Friday, February 13, 2009

To Be Or Not To Be

Well the elections came and went. Ho hum. No big deal for me. I voted for a party that didn't get any seats in the Knesset - Green Movement/Meimad. I always seem to go for the losers. The best thing about election day on Tuesday was the day off work. I told my kids "See? THIS is what a Sunday is like pretty much all over the world." I ran to get my son shoes for the upcoming wedding, and a birthday cake for the ungrateful coot I'm married to. He turned 50 that day. 50 going on 15.

But I was reflecting on people who don't seem to be what they really are,or who others perceive of differently than they perceive of themselves or whatever....Here's the picture.

Today, my son was watching a game - not sure if it was soccer or basketball. But the names being called out by the announcer were so familiar.

"Abarbanel take the lead"
"Abuhatzeira has the ball"

I'm thinking to myself - Abarbanel is a 15th century Torah scholar from Spain and Abuhatzeira is the Baba Sali. What are all these Holy Men doing on the Sports Channel?

And my Arabic teacher met me in the lobby in the building where I learn Arabic and was talking Arabic to me, but when we entered the elevator and were surrounded by non-Arabs, he didn't seem to "hear" me when I tried to speak back to him in Arabic. He doesn't especially "look" Arab and wanted perhaps to blend in more with the surrounding Hebrew-speaking Israelis.

Last Friday I went to my Jewish Renewal service in Jerusalem. I didn't want to stay overnight that evening, preferring to relax on Saturday at home. With no public bus transportion on the Sabbath, I was grateful to have an extra 60 shekels to cab it back home. Actually, this is quite a cheap rate compared to the more expensive Friday night rates, but I had made a deal with an Arab taxi driver around a year ago to take me back home from Baka in Jerusalem at a good rate. I called him after the potluck meal around 10:00 pm. He came promptly. Driving past the guarded entrance to Maaleh Adumim, the guard stopped him, and asked him if he were coming back out in the next five minutes or so because he will have a passenger going back to Jerusalem if he does. The taxi driver answered him back in unaccented Hebrew - he was putting on "Israeli airs" I could tell - and was thrilled that this wasn't a "car check". "See" I told the cab driver. "This is the reward you get for giving me a cheaper rate. You don't have to do that for the person going into Jerusalem, though."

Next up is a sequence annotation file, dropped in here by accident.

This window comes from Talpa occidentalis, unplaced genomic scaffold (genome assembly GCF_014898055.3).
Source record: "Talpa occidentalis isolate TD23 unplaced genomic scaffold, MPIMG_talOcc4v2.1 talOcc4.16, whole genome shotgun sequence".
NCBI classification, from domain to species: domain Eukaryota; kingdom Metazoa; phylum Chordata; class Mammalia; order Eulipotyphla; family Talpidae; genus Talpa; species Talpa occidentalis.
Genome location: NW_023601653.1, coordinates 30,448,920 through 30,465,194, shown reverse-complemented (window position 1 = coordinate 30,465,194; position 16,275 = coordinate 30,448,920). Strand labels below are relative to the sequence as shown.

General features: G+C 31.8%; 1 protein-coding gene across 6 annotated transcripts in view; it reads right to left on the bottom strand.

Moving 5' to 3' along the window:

Sunday, I went to pick up Hubby's suit for the wedding in Maalot Daphna, an ultra-orthodox Jewish neighborhood in Jerusalem. The suit was at my sister's sister-in-law and I put on a head covering for the occasion so as not to distress her. I didn't know if she would have been more distressed at seeing my hair because of religious reasons, or because it's half gray and half blonde, in desperate need of hair color. After I had picked up the suit,I wandered around the neighborhood taking it all in. I still didn't look like a native - even though my hair was covered and I wore a modest dress. Everyone knew I was an outsider. You see "they" all dress in navy blue or beige or black. These ultra orthodox neighborhoods are rather colorless. I had on a scandalous orange coat and I could see everyone's eyes on me. I wandered into a fruit store where the owner insisted I was a psychologist. I insisted I wasn't. He continued:

"Wherever you go, they will say you look like a psychologist."

He was big and bulky and I couldn't argue with him. Who would want to? And of course he knew better than me. He knew what I was, even though I didn't. It seemed so simple.

I sat at the table this evening, and my husband looks at me with disdain. I'm wearing a dress.

"What are you? Religious now?" And goes back into his cave. He comes out later with rants.

"You buy yourself clothing and the party's over! Why don't I get clothes?? You're SELFISH!!" He repeats this a few times. I shake my head. I had offered to him the same budget I had for clothing this winter, but his answer at the time (last week) was "I don't need anything until the Spring." So - fine. Hey, I won't argue with people that don't "need" anything.

My kids' conversations around the dinner table focused on those awful Leftists. Then they looked at me and laughed. Oh no! Mom's a Leftist. I try to explain that liking the sons of Ishmael doesn't make one a Leftist. But it's no use. They know what I am, better than I do.

It seems everyone does.

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